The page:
member val DateOfBirth = DateTime.Parse("1990-01-01") with get, set
    member val PageTitle = "XamarinForms.Reactive.FSharp |> I <3"
    interface IRoutableViewModel with
        member __.HostScreen = host
        member __.UrlPathSegment = "Dashboard"

Views

And now you can create your view. Views use themes to create UI components. The Hello World view looks like this:

open XamarinForms.Reactive.FSharp.Themes
open XamarinForms.Reactive.FSharp

open Xamarin.Forms

open ViewHelpers

type DashboardView(theme: Theme) = 
    inherit ContentPage<DashboardViewModel, DashboardView>(theme)
    new() = new DashboardView(DefaultTheme)
    override this.CreateContent() = theme.GenerateLabel() |> withLabelText "Hello World" :> View

To use a custom theme, you can add your own setters to the DefaultTheme defined in the library:

module Themes =
    open XamarinForms.Reactive.FSharp.Themes
    open Xamarin.Forms

    let CustomTheme = 
        DefaultTheme 
            |> applyLabelSetters 
                [
                    new Setter(Property = Label.TextColorProperty, Value = Color.Yellow)
                    new Setter(Property = Label.FontAttributesProperty, Value = FontAttributes.Bold)
                ]
            |> applyTitleSetters
                [
                    new Setter(Property = Label.TextColorProperty, Value = Color.Silver)
                ]

Once you have set up the views and viewmodels, you don't have to worry about registering them with the dependency provider: this is done automatically in the default implementation of the platform's RegisterDependencies() method.

Binding Views to ViewModels

To build more elaborate views, you will need to bind the view data to the corresponding viewmodel properties. This is achieved using the withOneWayBinding and withTwoWayBinding functions:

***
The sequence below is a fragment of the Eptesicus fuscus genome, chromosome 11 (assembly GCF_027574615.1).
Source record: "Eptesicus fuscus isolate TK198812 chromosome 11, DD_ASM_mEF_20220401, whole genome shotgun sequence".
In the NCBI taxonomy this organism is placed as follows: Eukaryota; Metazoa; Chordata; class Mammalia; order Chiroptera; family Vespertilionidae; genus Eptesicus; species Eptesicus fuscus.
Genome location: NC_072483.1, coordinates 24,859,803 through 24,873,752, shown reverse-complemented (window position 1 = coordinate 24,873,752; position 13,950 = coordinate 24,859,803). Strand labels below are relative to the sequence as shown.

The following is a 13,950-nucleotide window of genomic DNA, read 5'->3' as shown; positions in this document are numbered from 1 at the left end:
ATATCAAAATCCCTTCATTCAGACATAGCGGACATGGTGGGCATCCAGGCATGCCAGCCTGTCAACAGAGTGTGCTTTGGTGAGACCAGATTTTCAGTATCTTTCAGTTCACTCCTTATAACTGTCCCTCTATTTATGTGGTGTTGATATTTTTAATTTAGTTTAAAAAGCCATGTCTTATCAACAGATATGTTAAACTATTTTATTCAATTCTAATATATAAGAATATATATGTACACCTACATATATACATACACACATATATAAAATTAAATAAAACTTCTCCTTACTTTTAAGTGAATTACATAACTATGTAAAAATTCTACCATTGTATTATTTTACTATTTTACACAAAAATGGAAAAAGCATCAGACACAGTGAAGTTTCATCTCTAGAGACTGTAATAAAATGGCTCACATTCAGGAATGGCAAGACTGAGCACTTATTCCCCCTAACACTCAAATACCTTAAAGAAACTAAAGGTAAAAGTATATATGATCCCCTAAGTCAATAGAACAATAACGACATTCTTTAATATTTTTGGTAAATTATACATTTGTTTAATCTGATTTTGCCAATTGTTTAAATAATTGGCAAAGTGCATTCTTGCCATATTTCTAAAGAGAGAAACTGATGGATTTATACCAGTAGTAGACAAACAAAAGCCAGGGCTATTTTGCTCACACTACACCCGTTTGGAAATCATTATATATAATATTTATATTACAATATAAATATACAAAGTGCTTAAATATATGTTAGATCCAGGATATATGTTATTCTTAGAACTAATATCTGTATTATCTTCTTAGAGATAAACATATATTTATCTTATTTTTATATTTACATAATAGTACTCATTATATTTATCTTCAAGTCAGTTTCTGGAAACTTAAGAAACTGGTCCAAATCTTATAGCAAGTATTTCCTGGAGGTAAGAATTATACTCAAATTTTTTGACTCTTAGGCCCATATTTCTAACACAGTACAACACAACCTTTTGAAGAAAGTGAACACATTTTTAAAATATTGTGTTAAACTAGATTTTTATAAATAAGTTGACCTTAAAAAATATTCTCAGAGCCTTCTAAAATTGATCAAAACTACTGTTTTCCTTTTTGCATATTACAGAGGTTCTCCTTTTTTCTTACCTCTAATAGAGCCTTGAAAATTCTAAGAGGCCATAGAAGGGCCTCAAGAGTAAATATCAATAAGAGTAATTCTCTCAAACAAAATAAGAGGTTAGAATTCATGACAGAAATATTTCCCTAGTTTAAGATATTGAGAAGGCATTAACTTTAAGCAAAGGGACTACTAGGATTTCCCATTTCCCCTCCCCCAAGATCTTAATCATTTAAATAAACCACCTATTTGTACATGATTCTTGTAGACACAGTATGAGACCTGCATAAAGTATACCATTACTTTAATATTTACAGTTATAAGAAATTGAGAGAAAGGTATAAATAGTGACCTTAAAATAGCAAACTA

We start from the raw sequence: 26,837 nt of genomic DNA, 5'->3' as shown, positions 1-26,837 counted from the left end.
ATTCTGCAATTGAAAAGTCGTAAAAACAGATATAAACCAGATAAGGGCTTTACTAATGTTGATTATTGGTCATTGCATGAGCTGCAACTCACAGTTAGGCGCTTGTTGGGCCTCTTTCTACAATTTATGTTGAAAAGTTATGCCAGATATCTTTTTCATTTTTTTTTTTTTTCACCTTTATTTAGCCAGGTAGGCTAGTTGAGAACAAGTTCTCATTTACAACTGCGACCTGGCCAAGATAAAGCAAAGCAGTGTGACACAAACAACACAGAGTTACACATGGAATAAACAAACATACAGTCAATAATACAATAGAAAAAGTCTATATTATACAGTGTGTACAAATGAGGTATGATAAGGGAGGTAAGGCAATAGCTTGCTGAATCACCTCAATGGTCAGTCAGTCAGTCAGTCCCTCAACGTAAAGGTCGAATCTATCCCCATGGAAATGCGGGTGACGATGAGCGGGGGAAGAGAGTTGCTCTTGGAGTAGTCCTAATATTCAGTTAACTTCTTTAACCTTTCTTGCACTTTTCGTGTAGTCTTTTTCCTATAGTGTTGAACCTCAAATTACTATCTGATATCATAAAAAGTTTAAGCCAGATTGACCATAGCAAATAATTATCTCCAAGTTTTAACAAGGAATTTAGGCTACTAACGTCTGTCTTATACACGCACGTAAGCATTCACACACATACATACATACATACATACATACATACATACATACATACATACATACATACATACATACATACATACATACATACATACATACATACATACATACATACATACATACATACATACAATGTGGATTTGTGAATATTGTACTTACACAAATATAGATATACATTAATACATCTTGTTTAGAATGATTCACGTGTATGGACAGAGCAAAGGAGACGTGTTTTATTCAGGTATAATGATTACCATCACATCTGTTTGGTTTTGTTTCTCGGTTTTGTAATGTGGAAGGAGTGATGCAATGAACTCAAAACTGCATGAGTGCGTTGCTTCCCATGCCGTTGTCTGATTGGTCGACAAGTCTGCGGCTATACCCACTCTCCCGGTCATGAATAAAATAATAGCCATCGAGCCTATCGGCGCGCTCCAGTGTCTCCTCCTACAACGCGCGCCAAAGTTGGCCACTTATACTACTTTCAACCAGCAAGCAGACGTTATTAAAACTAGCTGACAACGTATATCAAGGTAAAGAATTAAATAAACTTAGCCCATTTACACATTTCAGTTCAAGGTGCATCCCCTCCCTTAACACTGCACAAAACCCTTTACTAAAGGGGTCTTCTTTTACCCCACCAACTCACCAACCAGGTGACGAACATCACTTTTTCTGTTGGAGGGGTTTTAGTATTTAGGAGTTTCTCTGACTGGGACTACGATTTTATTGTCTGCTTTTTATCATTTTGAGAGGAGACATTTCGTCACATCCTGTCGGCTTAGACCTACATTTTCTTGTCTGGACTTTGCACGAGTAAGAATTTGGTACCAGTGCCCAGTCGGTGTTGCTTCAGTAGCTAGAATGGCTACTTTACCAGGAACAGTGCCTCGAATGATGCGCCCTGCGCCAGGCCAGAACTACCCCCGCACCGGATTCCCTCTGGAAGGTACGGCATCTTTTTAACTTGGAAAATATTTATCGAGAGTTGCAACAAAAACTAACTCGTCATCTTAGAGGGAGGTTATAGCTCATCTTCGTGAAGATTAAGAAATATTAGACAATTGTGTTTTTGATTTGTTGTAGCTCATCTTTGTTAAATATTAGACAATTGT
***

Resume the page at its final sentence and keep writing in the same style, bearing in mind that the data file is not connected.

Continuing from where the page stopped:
open XamarinForms.Reactive.FSharp.Themes
open XamarinForms.Reactive.FSharp

open Xamarin.Forms

open ViewHelpers

type DashboardView(theme: Theme) = 
    inherit ContentPage<DashboardViewModel, DashboardView>(theme)
    new() = new DashboardView(DefaultTheme)
    override this.CreateContent() =
        theme.GenerateGrid([|"Auto"; "Auto"; "Auto"; "Auto"|], [|"Auto"; "*"|]) |> withRow(
            [|
                theme.GenerateTitle(fun l -> this.PageTitle <- l) 
                    |> withColumnSpan 2 
                    |> withAlignment LayoutOptions.Center LayoutOptions.Center
                    |> withMargin (new Thickness(0.0, 12.0))
                    |> withOneWayBinding(this, <@ fun (vm: DashboardViewModel) -> vm.PageTitle @>, <@ fun (v: DashboardView) -> (v.PageTitle: Label).Text @>, id)
            |]) |> thenRow(
            [|
                theme.GenerateLabel() |> withLabelText("Your name")
                theme.GenerateEntry(fun e -> this.UserName <- e) 
                    |> withEntryPlaceholder "Enter your name here"
                    |> withTwoWayBinding(this, <@ fun (vm: DashboardViewModel) -> vm.Name @>, <@ fun (v: DashboardView) -> (v.UserName: Entry).Text @>, id, id)
            |]) |> thenRow(
            [|
                theme.GenerateLabel() |> withLabelText("Date of birth")
                theme.GenerateDatePicker(fun e -> this.UserDateOfBirth <- e) 
                    |> withTwoWayBinding(this, <@ fun (vm: DashboardViewModel) -> vm.DateOfBirth @>, <@ fun (v: DashboardView) -> (v.UserDateOfBirth: DatePicker).Date @>, id, id)
            |]) |> thenRow(
            [|
                theme.GenerateButton(fun b -> this.SubmitButton <- b)
                    |> withColumnSpan 2
                    |> withCaption("Submit")
                    |> withHorizontalOptions LayoutOptions.End
            |])
            |> createFromRows |> withMargin (new Thickness(6.0, 0.0)) :> View
    member val SubmitButton = Unchecked.defaultof<Button> with get, set
    member val PageTitle = Unchecked.defaultof<Label> with get, set
    member val UserName = Unchecked.defaultof<Entry> with get, set
    member val UserDateOfBirth = Unchecked.defaultof<DatePicker> with get, set